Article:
Manchester United, and for a twelve-year-old boy attending a comprehensive school at the

end of 1993, that was maybe the most important information of all. (page 65)

It struck him that how you spent Christmas was a message to the world about where you

were at in life, some indication of how deep a hole you had managed to burrow for yourself,

and therefore spending three days bombed out of your head on your own said things about

you that you might not want saying. (page 68)

The change in Will’s personality becomes clearer when he falls in love, even

imagining having children of his own, something he had always despised:

He had thought of almost nothing else since New Year’s Eve (not that he had much to think

about, apart from the word Rachel, a vague recollection of lots of long dark hair and a lot of

foolish fantasies involving picnics and babies and tearfully devoted mothers-in-law and

huge hotel beds) and it was a relief to be able to bring Rachel out into the light, even though

it was only Marcus who was up there to inspect her, and even though the words he had had

to use did not, he felt, do her justice. (page 82)

When he starts to know Rachel and discovers how much he can enjoy being with

her in spite of not having had sex yet, Will finds out that, the same as Marcus, he

would like to be with a person to share his life, his joys and sorrows, no matter if

sex was not included:

And yes, he wanted to touch Rachel (the fantasies which involved enormous hotel beds

definitely involved touching as well), but right now, he thought, if he had the choice, he’d

settle for the less and the more that Marcus wanted. (page 83)

Since Will’s life prior to meeting Marcus had been really empty, and he had had

no need of developing deep feelings and his personality, he feels very frustrated
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when he realizes that the only interesting thing that has happened to him recently

is having met Marcus:

And he didn’t want to be defined by Marcus. He wanted his own life, and his own identity;

he wanted to be interesting in his own right. Where had he heard that complaint before? At

SPAT, that’s where. He had somehow managed to turn himself into a single parent without

even going to the trouble of fathering a child. (page 91)

Will was so careless about people, and their feelings, that he could not even notice

that certain people, such as Marcus, could have grown fond of him:

It had never occurred to Will that Marcus actually had any real feelings towards him,

especially feelings that were visible to a third party. He knew that Marcus liked hanging out

at his place, and he knew that Marcus described him as a friend, but all this he had taken

merely as evidence of the boy’s eccentricity and loneliness. (page 97)

The fact of having met Rachel and Marcus and Fiona has been a sort of milestone

for Will, as he had never learnt how to keep so complicated relationships. As a

result of that, he starts wondering how things which were until then completely

alien to him, work:

Was that really all there was to it? Probably not, Will thought, on balance. There were

probably all sorts of things missing—stuff about how depression made you tired of

everything, tired of everything no matter how much you loved it; and stuff about loneliness,

and panic, and plain bewilderment. (page 98)

Will discovers the great value of sex when feelings are involved, and not just as a

mere physical pleasant act:

(…) he was trying to trace it back to something that had taken place in the previous thirty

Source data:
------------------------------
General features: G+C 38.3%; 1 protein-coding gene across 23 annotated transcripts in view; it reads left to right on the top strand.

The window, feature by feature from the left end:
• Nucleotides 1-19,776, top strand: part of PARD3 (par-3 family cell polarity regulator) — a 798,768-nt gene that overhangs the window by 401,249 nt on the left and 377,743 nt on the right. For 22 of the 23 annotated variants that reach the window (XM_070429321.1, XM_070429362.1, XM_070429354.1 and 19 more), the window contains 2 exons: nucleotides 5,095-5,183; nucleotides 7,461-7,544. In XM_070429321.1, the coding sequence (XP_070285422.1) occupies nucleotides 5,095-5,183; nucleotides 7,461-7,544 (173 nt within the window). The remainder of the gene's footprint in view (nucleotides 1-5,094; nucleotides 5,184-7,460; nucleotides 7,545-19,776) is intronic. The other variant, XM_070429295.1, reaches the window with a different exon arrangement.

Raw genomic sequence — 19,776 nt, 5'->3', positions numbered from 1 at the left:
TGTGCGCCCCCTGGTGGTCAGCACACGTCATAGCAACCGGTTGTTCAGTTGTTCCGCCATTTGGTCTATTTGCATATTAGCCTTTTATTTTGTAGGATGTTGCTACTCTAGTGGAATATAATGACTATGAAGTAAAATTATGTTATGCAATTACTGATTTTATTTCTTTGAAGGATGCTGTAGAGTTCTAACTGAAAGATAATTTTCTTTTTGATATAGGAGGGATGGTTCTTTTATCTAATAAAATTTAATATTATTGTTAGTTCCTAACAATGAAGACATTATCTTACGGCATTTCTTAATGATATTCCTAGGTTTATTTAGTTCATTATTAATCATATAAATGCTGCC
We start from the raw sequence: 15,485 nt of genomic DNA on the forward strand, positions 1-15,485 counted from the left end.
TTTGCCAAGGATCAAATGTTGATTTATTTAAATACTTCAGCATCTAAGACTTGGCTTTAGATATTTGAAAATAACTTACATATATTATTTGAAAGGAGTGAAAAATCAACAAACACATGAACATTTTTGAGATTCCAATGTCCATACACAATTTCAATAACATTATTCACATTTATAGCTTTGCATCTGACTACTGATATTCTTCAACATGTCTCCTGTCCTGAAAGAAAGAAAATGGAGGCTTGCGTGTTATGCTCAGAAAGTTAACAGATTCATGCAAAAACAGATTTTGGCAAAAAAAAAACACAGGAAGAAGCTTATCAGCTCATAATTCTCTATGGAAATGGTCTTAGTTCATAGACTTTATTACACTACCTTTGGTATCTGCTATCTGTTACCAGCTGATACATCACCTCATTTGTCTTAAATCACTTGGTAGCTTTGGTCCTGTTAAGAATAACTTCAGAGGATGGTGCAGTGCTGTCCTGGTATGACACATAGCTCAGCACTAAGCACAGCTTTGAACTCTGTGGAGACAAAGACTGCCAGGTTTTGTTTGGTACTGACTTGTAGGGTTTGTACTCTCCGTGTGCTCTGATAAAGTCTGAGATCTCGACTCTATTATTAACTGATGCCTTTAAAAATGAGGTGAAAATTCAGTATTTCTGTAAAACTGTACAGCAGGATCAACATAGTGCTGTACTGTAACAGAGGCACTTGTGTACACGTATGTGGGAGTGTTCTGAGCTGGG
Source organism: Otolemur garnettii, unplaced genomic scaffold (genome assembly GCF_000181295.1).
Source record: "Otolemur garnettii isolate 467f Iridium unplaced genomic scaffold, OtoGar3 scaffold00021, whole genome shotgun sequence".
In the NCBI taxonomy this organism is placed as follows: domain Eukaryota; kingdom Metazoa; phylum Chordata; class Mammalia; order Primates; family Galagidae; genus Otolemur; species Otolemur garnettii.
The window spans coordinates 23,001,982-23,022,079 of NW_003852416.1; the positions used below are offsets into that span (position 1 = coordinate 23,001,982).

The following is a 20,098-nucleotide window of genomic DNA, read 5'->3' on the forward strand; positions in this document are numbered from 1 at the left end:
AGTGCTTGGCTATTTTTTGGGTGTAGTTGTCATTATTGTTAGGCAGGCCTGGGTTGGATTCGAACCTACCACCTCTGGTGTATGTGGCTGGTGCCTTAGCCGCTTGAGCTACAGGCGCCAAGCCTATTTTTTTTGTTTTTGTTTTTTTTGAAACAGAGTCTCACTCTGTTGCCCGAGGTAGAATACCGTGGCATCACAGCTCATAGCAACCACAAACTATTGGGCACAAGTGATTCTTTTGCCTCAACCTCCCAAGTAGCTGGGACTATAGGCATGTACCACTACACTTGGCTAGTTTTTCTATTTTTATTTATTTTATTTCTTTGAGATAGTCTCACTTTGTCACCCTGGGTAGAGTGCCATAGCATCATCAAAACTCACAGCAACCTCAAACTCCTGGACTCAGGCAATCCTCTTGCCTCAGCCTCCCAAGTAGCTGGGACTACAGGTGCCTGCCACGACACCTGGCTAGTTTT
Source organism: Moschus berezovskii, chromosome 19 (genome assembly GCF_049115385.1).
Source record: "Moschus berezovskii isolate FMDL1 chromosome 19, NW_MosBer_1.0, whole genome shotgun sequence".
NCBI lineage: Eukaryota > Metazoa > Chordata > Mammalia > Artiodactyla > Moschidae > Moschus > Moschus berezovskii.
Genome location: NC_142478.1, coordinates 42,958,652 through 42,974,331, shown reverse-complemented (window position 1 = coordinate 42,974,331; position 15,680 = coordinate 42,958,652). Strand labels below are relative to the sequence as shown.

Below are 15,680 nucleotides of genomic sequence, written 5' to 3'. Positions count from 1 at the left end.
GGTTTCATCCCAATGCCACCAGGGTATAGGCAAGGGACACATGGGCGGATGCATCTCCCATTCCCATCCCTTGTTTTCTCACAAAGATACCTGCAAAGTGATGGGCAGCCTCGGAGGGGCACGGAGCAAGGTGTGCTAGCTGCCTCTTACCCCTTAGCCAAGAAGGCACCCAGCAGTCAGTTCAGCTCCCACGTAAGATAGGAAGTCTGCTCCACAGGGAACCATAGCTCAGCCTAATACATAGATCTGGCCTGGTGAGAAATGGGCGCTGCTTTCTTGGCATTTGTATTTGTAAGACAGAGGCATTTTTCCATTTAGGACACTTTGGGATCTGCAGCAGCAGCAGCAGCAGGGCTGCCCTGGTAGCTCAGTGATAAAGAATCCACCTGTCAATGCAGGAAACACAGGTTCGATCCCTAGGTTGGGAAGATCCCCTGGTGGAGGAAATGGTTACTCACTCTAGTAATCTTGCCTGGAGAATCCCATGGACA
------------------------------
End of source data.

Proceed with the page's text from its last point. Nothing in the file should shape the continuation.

minutes, a half-hour that had left him feeling a bit shaky and almost tearful, and had led him

to question his previous conviction that sex was some sort of fantastic carnal alternative to

drink, drugs and a great night out, but nothing much more than that. (page 98)
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The more he got to deal with Marcus, Fiona and Rachel, the deeper his

commitment with people grew:

There was no ulterior motive here. He didn’t want to sleep with Fiona, but he did want her

to feel better, and he hadn’t realized that in order to make her feel better he had to act in

exactly the same way as if he did want to sleep with her. He didn’t want to think about what

that meant. (page 105)

Suddenly Will was fearful. He had never had any kind of intuition or empathy or connection

in his life before, but he had it now. Typical, he thought, that it should be Marcus, rather

than Rachel or someone who looked like Uma Thurman, who brought it on. ‘I’m not being

funny, but can I come in with you to listen to Marcus’s answer phone message? I just want

to hear that he’s OK.’ (page 106)

But the neutrality had gone now, and he was more worried about poor Marcus sitting with

some deranged teenager in a small-town police station, an experience that Marcus would

probably have forgotten all about by the weekend, than about the same boy’s mother

attempting to take her own life the memory of which he was almost certain to carry with

him to his grave. (page 111)

Will couldn’t recall ever having been caught up in this sort of messy, sprawling, chaotic

web before; it was almost as if he had been given a glimpse of what it was like to be human.

It wasn’t too bad, really; he wouldn’t even mind being human on a full-time basis. (page


This thing about looking for someone less different… It only really worked, he realized, if

you were convinced that being you wasn’t so bad in the first place. (page 114)

Will grows so fond of Marcus, even though it takes a lot of time for him to realize,

that he even misses him when he became a “normal” teenager:

It was strange; Will missed him. Since the egg had cracked Will had found himself wanting

to talk to Marcus about what it was like to wander about with nothing on, feeling scared of

everything and everybody, because Marcus was the only person in the world who might be
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able to offer him advice; but Marcus—the old Marcus, anyway—was disappearing. (page